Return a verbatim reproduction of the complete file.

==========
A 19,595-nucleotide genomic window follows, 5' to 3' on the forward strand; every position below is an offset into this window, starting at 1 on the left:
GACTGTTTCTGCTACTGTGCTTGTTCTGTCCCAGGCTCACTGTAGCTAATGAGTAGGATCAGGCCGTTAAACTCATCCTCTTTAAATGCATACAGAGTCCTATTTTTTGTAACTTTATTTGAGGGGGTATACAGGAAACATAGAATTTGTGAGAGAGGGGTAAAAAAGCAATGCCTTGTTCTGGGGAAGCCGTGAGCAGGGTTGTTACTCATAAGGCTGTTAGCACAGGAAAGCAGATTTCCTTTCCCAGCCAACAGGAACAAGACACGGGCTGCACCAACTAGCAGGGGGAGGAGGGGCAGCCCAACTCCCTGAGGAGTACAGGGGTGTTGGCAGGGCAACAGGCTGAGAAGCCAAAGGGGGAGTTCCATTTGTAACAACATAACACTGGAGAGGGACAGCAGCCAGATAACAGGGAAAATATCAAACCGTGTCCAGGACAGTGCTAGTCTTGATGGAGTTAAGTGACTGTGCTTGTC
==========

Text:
A 19,595-nucleotide genomic window follows, 5' to 3' on the forward strand; every position below is an offset into this window, starting at 1 on the left:
GACTGTTTCTGCTACTGTGCTTGTTCTGTCCCAGGCTCACTGTAGCTAATGAGTAGGATCAGGCCGTTAAACTCATCCTCTTTAAATGCATACAGAGTCCTATTTTTTGTAACTTTATTTGAGGGGGTATACAGGAAACATAGAATTTGTGAGAGAGGGGTAAAAAAGCAATGCCTTGTTCTGGGGAAGCCGTGAGCAGGGTTGTTACTCATAAGGCTGTTAGCACAGGAAAGCAGATTTCCTTTCCCAGCCAACAGGAACAAGACACGGGCTGCACCAACTAGCAGGGGGAGGAGGGGCAGCCCAACTCCCTGAGGAGTACAGGGGTGTTGGCAGGGCAACAGGCTGAGAAGCCAAAGGGGGAGTTCCATTTGTAACAACATAACACTGGAGAGGGACAGCAGCCAGATAACAGGGAAAATATCAAACCGTGTCCAGGACAGTGCTAGTCTTGATGGAGTTAAGTGACTGTGCTTGTC